How it is going to get worse if these provisions are already in domestic law?
At which point we can point out the two important points here.
The first is that the law, rightly, contains provisions on such things as eminent domain, just as it contains provisions of rights to property. The government can indeed confiscate property on the grounds of greater national need. It can force you to proffer up your house for the building of a railway line. It can force you to give up your business to the government. That is, nationalisation is entirely legal under both domestic and international law. However, that right to property part also means that the government must pay full market value for that property that it is taking (and the Americans have it even more anchored in their law as “a taking”).
This is of course as it should be. If the value of that railway line, that nationalisation, even that imposition of plain packaging, is sufficiently large in the national interest then there must be, from the value added by the scheme to make it sufficiently large in the national interest, enough to compensate the original values of the properties. Moving an asset from a lower to a higher valued use is the very defintion of wealth creation after all: so, if we are indeed adding that value then some can be used to compensate.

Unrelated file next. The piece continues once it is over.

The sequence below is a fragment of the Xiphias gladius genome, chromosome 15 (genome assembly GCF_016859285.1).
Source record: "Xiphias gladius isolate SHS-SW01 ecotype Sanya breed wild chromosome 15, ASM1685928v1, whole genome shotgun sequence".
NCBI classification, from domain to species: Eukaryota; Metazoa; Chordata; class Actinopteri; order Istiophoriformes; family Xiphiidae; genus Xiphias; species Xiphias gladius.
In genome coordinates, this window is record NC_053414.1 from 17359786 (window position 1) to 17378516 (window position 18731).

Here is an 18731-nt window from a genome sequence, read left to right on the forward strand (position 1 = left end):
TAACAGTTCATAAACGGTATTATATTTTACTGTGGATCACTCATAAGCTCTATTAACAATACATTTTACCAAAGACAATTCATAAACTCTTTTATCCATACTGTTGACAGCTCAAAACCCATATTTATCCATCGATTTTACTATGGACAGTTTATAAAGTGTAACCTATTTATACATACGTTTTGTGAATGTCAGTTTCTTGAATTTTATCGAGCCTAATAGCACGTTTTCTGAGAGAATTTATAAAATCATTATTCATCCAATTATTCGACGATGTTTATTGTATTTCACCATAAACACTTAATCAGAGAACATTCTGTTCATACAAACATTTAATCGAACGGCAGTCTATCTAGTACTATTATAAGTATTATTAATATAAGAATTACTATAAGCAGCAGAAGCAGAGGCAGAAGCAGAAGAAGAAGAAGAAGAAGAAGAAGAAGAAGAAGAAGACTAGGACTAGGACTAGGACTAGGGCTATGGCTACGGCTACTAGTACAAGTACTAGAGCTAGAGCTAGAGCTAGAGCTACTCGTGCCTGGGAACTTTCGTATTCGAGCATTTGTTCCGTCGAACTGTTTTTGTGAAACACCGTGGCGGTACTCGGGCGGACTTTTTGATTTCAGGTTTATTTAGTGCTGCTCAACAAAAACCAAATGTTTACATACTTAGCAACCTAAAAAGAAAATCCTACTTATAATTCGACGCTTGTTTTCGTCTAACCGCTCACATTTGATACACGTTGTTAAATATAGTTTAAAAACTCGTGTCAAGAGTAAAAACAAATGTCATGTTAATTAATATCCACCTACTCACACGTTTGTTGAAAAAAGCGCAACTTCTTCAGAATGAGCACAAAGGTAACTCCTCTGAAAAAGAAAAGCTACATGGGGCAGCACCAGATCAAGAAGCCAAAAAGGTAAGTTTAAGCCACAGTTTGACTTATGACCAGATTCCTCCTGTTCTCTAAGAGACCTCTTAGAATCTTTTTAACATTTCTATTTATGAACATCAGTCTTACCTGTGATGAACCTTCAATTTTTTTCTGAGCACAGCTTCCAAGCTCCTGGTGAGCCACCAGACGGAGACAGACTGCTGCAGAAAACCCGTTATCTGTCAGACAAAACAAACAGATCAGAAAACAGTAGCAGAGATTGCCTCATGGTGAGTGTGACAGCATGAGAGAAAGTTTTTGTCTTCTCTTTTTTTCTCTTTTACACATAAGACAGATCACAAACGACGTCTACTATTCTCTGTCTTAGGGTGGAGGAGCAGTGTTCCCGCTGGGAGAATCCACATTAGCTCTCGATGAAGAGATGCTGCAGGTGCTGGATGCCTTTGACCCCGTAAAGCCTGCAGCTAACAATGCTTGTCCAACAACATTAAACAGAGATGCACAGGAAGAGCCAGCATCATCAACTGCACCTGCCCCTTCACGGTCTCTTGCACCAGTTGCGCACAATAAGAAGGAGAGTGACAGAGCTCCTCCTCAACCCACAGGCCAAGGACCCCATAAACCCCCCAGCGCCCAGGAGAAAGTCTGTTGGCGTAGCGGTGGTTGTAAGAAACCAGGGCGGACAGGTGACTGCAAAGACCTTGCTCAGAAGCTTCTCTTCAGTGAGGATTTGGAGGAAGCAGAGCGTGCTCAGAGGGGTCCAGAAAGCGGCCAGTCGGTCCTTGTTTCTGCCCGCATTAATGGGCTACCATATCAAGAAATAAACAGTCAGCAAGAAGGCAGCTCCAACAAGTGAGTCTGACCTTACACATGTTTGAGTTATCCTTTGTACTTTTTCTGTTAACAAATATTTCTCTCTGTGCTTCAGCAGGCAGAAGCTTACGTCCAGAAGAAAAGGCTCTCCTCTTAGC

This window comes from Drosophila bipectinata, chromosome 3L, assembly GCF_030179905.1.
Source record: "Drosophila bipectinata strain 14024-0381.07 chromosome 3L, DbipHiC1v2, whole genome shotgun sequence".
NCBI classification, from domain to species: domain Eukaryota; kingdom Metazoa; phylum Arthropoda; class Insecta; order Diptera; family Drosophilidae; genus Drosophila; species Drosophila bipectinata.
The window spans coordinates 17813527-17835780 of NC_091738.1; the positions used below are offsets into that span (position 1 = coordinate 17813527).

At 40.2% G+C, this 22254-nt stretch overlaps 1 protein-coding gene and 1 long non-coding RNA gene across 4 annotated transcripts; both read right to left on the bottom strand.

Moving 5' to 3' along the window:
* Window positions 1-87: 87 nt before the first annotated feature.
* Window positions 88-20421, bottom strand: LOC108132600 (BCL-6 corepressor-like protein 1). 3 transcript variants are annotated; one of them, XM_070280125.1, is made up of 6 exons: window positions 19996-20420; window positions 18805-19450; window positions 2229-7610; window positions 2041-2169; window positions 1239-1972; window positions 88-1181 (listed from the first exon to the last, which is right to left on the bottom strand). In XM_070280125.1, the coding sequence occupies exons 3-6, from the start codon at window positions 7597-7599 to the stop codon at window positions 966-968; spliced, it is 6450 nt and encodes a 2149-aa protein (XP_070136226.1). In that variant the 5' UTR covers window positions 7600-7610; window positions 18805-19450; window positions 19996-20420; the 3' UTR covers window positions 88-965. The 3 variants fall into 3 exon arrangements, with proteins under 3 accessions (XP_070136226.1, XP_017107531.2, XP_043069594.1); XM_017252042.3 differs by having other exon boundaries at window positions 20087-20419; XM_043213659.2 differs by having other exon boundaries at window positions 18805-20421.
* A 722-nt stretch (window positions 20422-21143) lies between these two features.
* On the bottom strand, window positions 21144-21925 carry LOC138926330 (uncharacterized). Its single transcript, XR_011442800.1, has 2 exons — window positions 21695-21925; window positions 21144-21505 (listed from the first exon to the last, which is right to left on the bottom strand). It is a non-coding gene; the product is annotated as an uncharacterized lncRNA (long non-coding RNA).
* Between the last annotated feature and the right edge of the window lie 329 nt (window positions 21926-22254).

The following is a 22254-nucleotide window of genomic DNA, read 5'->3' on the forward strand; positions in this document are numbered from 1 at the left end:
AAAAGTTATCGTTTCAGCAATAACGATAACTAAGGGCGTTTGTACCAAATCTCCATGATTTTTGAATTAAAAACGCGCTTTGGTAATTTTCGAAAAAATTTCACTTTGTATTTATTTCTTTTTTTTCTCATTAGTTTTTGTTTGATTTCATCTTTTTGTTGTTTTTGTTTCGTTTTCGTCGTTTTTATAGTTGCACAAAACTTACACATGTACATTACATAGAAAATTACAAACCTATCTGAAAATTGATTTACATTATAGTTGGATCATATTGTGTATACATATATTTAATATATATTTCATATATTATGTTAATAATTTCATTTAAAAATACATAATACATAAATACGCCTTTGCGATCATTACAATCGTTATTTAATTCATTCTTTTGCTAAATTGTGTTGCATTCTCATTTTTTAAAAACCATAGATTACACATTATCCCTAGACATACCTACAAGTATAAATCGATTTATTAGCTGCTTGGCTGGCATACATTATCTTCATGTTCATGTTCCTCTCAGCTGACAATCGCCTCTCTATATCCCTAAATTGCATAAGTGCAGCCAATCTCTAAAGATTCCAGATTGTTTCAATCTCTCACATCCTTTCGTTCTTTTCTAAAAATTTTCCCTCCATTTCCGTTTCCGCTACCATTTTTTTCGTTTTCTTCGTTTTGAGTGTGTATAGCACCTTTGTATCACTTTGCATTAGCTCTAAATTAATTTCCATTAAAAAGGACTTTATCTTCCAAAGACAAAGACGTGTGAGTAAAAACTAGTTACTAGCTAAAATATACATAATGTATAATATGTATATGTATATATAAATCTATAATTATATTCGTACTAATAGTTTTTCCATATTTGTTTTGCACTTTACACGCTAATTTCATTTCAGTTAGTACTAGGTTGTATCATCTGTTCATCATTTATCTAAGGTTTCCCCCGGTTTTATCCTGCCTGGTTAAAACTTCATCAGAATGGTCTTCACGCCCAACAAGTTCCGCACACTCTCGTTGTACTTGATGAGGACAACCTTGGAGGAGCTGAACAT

This argument also works in reverse: if there is not the value being added to compensate those original owners at that original price then the scheme is not in fact value adding. If that plot of land as a place for a house is worth £200,000, but it’s only worth £20,000 as part of a railway line then that railway line is not value adding: it is value subtracting, thus something that makes us poorer.
So too with plain packaging. We’ve no idea whether the £11 billion is a realistic number or not: but we do insist that if plain packaging is in fact value adding then it must be possible to compensate those having their property confiscated to reach that goal. Otherwise, if the value isn’t there, then the scheme itself is not value adding. If that’s true, then why are we doing it?
Which is one of the values, over and above the civil liberty of secure property rights, why such a legal position is so useful. It insists that those who talk up the value of a scheme actually have to prove, by providing the cold hard cash, the value of that scheme.
The second point is about those tribunals and so on. Given that these rights already appear in UK domestic law there’s nothing to fear from our signing a treaty that also includes them. It would be like our signing a treaty that insists that murder is a crime. Yes, we agree, so why not sign?
However, there are places out there not so blessed with a largely honest and largely reasonable legal system. And treaties are always reciprocal: what we agree to domestically the other side is also agreeing to in their domestic arena. So, the real value of the treaty (ies) is that it extends those rights which we have, as Britons, to those who have the unfortunate circumstance of not being Britons. And quite why this is a bad idea escapes us.